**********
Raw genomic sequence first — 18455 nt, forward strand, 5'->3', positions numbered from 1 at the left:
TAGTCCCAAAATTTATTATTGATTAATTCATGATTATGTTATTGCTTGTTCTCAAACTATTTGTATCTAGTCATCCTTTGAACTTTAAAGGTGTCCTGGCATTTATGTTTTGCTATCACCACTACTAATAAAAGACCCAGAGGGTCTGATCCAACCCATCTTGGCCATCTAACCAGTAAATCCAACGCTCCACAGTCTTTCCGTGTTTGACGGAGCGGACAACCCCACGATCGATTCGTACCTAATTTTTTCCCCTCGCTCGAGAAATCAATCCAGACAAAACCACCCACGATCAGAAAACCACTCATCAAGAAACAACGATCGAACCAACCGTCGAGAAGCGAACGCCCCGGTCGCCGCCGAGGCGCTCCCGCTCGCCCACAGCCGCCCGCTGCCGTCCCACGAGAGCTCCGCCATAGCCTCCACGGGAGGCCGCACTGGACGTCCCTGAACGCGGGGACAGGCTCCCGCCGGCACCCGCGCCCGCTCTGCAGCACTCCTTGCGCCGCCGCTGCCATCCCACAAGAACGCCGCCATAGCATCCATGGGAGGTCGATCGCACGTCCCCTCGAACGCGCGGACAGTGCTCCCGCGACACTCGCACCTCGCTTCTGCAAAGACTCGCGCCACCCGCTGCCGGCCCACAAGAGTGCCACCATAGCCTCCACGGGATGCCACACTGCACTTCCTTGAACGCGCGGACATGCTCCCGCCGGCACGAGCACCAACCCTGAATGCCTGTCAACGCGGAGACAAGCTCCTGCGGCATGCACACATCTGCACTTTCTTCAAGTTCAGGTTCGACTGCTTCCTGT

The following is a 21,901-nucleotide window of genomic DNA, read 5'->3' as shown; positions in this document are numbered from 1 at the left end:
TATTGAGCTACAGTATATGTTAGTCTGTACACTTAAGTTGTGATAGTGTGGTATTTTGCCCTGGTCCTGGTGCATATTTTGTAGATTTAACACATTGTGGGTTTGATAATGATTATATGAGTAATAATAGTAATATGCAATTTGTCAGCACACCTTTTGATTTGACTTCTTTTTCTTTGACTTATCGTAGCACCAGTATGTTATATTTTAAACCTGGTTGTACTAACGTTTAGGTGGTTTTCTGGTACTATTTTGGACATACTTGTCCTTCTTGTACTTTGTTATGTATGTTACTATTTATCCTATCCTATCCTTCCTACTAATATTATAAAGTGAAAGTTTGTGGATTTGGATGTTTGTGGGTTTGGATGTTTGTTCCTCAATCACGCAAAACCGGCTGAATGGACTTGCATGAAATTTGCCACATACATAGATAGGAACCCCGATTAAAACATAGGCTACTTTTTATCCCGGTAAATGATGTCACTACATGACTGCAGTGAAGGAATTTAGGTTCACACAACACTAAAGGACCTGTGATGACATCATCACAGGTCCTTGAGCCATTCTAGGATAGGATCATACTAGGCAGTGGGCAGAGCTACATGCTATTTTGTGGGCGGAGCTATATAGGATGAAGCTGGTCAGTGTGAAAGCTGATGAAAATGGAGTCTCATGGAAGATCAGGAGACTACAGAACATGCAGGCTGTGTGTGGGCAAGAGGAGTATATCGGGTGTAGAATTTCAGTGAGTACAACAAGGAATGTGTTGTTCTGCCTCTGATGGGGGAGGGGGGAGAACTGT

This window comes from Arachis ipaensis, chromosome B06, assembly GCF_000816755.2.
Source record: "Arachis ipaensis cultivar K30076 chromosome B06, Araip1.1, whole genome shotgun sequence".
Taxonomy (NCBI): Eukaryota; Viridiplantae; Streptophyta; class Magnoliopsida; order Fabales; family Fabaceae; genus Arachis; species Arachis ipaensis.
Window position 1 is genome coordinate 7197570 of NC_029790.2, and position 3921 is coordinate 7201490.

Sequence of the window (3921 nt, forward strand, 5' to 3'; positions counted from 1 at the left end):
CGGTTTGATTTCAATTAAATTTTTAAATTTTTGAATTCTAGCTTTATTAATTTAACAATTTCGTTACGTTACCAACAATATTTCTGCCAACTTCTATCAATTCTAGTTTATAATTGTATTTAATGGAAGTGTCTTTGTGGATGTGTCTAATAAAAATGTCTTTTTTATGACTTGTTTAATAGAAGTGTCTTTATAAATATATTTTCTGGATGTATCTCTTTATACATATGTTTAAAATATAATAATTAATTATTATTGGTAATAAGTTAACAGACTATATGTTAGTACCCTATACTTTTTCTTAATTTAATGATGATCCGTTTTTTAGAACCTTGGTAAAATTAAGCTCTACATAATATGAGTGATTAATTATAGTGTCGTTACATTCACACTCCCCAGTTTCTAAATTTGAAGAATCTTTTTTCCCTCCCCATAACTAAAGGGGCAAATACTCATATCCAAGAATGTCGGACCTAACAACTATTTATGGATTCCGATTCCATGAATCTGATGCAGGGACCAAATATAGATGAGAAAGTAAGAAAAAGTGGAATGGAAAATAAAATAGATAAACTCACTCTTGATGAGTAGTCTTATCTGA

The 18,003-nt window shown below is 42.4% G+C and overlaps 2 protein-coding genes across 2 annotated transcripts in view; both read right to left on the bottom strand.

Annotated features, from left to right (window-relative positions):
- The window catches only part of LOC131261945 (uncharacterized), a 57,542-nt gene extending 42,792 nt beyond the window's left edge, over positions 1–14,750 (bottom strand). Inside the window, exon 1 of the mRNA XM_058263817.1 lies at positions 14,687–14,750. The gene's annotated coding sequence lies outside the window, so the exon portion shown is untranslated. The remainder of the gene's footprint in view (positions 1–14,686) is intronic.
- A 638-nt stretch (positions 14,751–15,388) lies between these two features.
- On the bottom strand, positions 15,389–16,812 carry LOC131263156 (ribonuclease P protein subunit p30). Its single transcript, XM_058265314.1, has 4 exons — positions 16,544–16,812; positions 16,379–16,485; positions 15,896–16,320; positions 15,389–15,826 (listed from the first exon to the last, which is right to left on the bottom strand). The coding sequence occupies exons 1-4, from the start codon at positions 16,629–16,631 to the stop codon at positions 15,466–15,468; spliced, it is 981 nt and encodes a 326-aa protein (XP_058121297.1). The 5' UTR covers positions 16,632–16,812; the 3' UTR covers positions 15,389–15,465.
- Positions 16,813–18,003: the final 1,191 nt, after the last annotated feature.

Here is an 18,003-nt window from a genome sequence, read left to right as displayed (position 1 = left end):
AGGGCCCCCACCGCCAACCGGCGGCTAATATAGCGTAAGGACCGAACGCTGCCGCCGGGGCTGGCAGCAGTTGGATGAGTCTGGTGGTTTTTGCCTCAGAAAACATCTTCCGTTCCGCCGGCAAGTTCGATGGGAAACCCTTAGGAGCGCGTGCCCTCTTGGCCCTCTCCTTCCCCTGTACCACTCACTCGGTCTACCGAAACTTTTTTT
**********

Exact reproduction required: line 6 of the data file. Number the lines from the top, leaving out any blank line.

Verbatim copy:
Source record: "Arachis ipaensis cultivar K30076 chromosome B06, Araip1.1, whole genome shotgun sequence".